(Though I do not recall this part of the dream, I cannot contest it, since there are seventy-seven citations, some referencing well-known professionals in the fields of dreams, correspondence, and postal terrorism.)
I add to the discussion:
In the dream called Fame, there are a hundred and nine contributors. If the dreamer weighs in, it is always at the risk of awaking. —OneHundredandTen 15:34, 11 Apr 2011 (UTC)
Copyright © 2017 by Lauren Russell
STARRED REVIEW. Russell debuts with a collection of sardonic splendor, subversive enlightenment, and remarkable observation about mental illness, ignorance, and the minute interactions that reveal the subtleties of human nature. Russell’s experimental and provocative style beautifully amalgamates traditionally non-poetic structures, arranging it all in a sort of controlled chaos. Among her checklists, definitions, brief narratives, and streams of consciousness, her metafictional pieces warrant the most praise. In “Narrative Arc” she follows a series of lines about “Derrida’s cat” with a space and a single descriptive term: “Derrida’s cat looked at Derrida naked” is labeled action, “Derrida’s cat’s retinas contracted in the light” is process, and so on. Russell challenges societal norms when her speaker asks, “Do I wear my skin like a costume or a uniform?” Similarly, she confronts how social expectations can coerce a person into a performative well-being and how ignorance can invalidate one’s emotional complexities, deeming them acts of drama or whitewashing them as homologous states that are experienced without variation among people society deems unstable. What’s most striking is her skill at deriving rich meaning from otherwise unremarkable happenstance, as when she comments on an emailed typo: “it came out ‘dsiappear,’/ the ‘i’ already shifting, a loose hair.” Russell’s wry and lush poetics open up into an encyclopedia of social critique and whimsical disarray. —Publishers Weekly
As I struggle to write a “complete autobiographical statement” at the urging of my editor, I am thinking about my resistance to autobiography, how much spin is involved in framing a life. When people ask me about myself, I always try to deflect the question. How much this is linked to shame.
When someone, usually a therapist, asks me what I am ashamed of, I will say, “class privilege” or “how much of my twenties I was financially dependent on my parents.” I will say, “that I dropped out of high school” or “that I went to school with the children of movie stars.” I will say, “that I didn’t go to college until I was twenty-four” or “for not knowing how to talk to people at parties.” I will say, “the time I spent in psych wards.” I will say, “for my complicity—no, my participation—in the gentrification of Brooklyn.” I will not say but may think, “of my whiteness” (invisible, but not inaudible). I will not say but may feel, “of my blackness” (visible, but frequently mistaken). I will never say “my queerness,” but I will say, “that none of my romantic relationships has lasted for even a year.”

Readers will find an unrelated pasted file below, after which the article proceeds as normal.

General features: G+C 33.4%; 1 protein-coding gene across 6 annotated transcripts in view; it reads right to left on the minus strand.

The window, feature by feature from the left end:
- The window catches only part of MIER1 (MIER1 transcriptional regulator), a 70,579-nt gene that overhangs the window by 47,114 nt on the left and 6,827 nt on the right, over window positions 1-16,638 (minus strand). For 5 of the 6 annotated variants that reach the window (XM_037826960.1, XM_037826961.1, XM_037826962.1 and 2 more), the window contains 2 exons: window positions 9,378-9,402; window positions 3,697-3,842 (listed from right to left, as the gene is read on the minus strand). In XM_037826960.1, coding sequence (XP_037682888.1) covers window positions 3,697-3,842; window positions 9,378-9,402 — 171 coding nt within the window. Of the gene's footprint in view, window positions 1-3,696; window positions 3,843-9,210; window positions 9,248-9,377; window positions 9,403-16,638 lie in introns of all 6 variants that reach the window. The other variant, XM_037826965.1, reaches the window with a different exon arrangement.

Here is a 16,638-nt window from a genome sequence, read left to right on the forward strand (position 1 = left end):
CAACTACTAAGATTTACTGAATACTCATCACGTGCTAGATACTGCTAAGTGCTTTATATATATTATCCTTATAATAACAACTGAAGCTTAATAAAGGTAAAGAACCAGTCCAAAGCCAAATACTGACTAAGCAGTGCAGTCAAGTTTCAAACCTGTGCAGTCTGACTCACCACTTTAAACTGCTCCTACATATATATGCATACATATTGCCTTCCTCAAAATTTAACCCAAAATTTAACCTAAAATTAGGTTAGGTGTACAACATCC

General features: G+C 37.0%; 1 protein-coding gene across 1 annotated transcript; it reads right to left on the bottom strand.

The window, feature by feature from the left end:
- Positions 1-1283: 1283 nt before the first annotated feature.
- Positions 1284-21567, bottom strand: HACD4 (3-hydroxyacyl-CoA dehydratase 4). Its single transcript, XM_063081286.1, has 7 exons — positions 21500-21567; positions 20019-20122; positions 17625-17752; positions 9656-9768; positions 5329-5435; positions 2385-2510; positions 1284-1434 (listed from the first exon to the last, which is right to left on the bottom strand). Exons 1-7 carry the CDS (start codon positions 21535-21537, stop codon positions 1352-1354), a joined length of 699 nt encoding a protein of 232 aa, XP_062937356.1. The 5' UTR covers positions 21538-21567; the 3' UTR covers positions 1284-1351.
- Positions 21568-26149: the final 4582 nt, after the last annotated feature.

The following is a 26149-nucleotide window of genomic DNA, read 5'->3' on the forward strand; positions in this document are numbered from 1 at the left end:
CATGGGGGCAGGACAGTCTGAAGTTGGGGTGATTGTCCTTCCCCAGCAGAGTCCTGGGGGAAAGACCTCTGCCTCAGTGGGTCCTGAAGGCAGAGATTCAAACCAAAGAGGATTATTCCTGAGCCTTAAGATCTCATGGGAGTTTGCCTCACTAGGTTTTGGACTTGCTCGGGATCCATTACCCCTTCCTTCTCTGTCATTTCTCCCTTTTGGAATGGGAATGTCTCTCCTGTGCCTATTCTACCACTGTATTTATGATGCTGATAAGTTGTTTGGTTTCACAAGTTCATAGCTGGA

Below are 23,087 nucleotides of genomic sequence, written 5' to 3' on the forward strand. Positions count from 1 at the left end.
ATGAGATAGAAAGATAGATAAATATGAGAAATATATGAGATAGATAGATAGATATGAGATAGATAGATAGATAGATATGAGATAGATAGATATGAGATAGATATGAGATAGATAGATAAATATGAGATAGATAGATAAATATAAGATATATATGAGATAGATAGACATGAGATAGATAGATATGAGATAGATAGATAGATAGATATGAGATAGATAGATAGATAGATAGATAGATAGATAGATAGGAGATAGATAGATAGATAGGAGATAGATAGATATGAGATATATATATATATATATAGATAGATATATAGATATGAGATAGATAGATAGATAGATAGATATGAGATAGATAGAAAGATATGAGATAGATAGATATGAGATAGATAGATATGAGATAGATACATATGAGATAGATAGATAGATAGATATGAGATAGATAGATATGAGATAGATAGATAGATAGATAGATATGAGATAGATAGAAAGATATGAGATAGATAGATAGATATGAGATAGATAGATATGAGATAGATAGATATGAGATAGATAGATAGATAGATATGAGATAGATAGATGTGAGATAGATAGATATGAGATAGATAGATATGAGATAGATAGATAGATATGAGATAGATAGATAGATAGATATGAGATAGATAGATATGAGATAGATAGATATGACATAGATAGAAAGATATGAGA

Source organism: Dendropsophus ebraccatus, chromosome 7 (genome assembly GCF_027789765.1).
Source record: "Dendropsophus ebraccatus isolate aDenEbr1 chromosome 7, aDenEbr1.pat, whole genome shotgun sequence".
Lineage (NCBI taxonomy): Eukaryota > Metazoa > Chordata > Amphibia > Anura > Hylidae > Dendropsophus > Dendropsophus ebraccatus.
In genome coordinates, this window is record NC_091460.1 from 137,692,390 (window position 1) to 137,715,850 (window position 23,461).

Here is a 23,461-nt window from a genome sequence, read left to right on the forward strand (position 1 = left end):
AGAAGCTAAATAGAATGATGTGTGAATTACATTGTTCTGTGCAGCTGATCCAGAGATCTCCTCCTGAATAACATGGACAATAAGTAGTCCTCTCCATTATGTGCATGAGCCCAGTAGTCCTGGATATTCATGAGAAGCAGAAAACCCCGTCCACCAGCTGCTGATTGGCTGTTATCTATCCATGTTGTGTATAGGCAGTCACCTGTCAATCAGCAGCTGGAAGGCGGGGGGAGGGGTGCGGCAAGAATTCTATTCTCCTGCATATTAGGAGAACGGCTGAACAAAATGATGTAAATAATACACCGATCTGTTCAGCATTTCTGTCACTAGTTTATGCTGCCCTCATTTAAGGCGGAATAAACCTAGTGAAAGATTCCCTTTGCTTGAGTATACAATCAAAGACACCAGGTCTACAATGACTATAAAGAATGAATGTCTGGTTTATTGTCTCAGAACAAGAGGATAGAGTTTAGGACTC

I feel I must write this because it is true. How else can I begin to write a complete autobiographical statement? But testifying to my shame undermines the much more complicated work of the book. The book is not ashamed. A book is not its creator.
I was born in 1983 and grew up in Los Angeles in a family of lawyers, an interracial family in a bourgeois house on an integrated street, somewhere on that stretch of mid-Wilshire between Koreatown and Miracle Mile. I was a happy child, though an anxious one. I started writing poetry in second grade, when the poet Cecilia Woloch began to conduct after-school workshops at my elementary school, through California Poets in the Schools. At seventeen, I dropped out of high school due to serious depression. In pursuit of efficient public transportation, I moved to Brooklyn two years later, after a stint travelling the Southeastern states with AmeriCorps*NCCC. I was educated at bookstores, miscellaneous workshops and writing groups, strange bars, the Poetry Project at St. Mark’s Church-in-the-Bowery, Joanna Fuhrman’s home workshops, the Individualized BA Program at Goddard College, and the MFA Writing Program at the University of Pittsburgh, where most of this book was made. I am also indebted to the Icarus Project, whose challenges to mental health paradigms inspired me to transform limitations into opportunities. I have received fellowships from the Wisconsin Institute for Creative Writing, Cave Canem, VIDA/the Home School, and most recently, the National Endowment for the Arts. I am grateful to these fellowships and their underwriters for supporting me and my work. At the same time I am grateful, each time I have received a major fellowship, part of me has felt unworthy. After I got the call from Wisconsin, I had an anxiety attack that went on for months. I am not saying this out of some false sense of humility. I am saying it because I want someone to.